For years, the big tech companies have been running their wildly influential products with relatively little accountability. With few exceptions, they talk to the press only about the topics they feel like discussing and only under the most favorable of terms. Any reporter who covers these firms has a hundred good, important questions he or she wishes they could ask their executives on the record at any given time. The companies don’t allow it.
But for several hours on Tuesday afternoon, the general counsels of Facebook, Google, and Twitter sat before a Senate subcommittee and answered questions, under oath, about their companies’ role in purveying Russian-linked disinformation to American voters, both before and after the 2016 election. The hearing, held by the Senate Judiciary Committee’s Crime and Terrorism Subcommittee, was the first of three that the companies will face this week.
It was a rare opportunity, and the senators did not waste it.
Are foreign governments still using these tech companies’ platforms to meddle in our politics? (Maybe.) How do you know? (We don’t.) Is it possible that Iran or North Korea could be doing the same things as Russia? (It is.) Do you even know who all of your advertisers are at any given time? (No.) Are you media companies or technology companies? (Technology companies.)
The questions, in many cases, were more satisfying than the answers. That’s partly because, even facing unprecedented pressure from the public and Congress, none of the three companies was willing to put its top executives in the line of fire: Each sent a lawyer instead, presumably to make sure nothing overly candid would be revealed.
All three lawyers managed to avoid any serious missteps, though their reticence made them come across as a bit clueless at times. And the absence of the companies’ public faces—people like Facebook’s Mark Zuckerberg or Sheryl Sandberg, Twitter’s Jack Dorsey, or Google’s Sundar Pichai—signaled that, for all their carefully PR-managed displays of concern, they still think they’re entitled to stay out of the fray.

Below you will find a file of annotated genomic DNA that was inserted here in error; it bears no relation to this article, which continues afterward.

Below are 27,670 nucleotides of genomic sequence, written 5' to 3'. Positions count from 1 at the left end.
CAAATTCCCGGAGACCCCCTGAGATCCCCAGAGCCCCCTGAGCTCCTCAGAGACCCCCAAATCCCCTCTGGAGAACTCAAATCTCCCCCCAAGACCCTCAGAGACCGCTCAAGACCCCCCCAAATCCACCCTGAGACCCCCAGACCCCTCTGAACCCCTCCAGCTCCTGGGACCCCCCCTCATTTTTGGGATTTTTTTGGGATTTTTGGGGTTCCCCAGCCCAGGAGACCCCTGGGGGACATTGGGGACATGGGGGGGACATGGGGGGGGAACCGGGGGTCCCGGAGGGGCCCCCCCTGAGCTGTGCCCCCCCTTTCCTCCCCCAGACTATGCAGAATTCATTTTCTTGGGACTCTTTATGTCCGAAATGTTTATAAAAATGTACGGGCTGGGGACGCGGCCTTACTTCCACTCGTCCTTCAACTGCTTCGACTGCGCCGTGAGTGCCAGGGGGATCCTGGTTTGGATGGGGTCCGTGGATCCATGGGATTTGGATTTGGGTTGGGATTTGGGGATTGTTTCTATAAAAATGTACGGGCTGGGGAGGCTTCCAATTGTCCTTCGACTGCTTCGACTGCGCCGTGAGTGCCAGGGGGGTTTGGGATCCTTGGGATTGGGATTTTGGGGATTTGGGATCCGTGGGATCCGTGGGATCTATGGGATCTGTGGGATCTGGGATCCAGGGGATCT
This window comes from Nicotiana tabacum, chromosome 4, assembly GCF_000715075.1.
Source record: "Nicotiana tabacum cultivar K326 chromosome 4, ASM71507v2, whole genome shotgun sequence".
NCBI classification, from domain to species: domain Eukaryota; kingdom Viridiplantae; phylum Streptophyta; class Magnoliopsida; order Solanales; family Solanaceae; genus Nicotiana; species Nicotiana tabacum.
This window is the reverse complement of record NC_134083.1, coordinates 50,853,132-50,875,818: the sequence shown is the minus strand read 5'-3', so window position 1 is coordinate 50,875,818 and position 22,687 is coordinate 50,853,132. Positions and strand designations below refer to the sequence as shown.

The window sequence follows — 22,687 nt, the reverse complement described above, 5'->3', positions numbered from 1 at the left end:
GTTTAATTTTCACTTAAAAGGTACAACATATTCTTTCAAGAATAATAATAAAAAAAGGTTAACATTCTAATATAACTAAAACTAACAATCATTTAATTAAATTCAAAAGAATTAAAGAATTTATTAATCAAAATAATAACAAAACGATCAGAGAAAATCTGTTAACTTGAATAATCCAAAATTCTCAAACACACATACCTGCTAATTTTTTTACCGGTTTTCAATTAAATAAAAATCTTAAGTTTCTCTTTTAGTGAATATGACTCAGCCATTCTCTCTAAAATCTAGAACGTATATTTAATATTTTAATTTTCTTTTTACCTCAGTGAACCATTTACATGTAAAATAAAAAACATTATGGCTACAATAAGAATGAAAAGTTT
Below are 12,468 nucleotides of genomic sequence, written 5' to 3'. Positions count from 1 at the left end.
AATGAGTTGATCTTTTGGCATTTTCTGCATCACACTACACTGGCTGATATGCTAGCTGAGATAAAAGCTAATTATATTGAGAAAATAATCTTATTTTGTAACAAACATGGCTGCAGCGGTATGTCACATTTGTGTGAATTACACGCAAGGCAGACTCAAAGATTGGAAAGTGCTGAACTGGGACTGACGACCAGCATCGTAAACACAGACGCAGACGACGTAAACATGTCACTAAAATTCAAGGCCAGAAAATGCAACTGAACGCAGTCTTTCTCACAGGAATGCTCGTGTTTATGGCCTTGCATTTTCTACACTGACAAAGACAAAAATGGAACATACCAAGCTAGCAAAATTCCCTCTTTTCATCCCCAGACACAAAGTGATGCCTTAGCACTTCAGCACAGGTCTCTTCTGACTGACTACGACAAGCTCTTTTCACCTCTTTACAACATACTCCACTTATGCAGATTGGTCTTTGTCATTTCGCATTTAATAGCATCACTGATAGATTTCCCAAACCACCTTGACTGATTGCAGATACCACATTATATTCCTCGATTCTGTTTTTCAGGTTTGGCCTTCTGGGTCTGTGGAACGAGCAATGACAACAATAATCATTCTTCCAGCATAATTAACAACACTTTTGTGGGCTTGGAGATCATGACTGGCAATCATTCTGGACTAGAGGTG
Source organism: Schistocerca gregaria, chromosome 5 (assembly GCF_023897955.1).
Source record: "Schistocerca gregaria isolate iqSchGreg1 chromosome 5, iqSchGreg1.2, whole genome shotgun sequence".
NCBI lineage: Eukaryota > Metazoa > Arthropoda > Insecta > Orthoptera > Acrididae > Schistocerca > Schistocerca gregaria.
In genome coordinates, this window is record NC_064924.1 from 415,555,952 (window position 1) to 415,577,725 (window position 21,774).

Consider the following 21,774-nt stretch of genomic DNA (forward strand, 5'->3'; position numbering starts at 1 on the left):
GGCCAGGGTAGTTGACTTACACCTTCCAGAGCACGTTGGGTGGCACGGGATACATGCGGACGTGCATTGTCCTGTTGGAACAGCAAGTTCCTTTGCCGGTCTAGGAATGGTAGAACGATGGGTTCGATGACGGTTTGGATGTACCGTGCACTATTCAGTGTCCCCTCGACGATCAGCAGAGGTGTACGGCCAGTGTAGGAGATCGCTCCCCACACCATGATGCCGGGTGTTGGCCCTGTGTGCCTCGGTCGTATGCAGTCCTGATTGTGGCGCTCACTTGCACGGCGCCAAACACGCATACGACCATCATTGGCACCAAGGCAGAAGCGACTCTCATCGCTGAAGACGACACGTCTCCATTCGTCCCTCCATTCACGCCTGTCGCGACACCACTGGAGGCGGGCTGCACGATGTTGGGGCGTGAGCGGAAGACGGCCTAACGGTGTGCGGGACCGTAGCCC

As a result, Tuesday’s hearing alone seems unlikely to be a turning point of any sort for these companies, although who knows exactly what lessons the committee members took from it. The most interesting disclosures were those that the companies volunteered in their prepared statements, such as Facebook’s new finding that some 126 million users read political posts disseminated by Russia’s Kremlin-linked Internet Research Agency. (Earlier it had focused on the dollar amount of ads paid for by the group, which was a way of minimizing the scope of its influence.) The lawyers were determined not to let slip much else of substance under the questioning. Perhaps Wednesday’s sessions will reveal more.
Yet even in the face of the lawyers’ stonewalling, several senators managed to shine light on both the enormous power these companies have acquired and the ways in which they’ve fallen short of its attendant responsibilities.
A visibly miffed Sen. Al Franken of Minnesota put his finger on this disconnect with his first question. “How could Facebook, which prides itself on being able to process billions of data points and instantly transform them into personal connections for its users, somehow not make the connection that electoral ads paid for in rubles were coming from Russia?” he asked. Facebook’s general counsel, Colin Stretch, was at a loss. “In hindsight, we should have had a broader lens,” he finally stammered. “There are signals we missed.”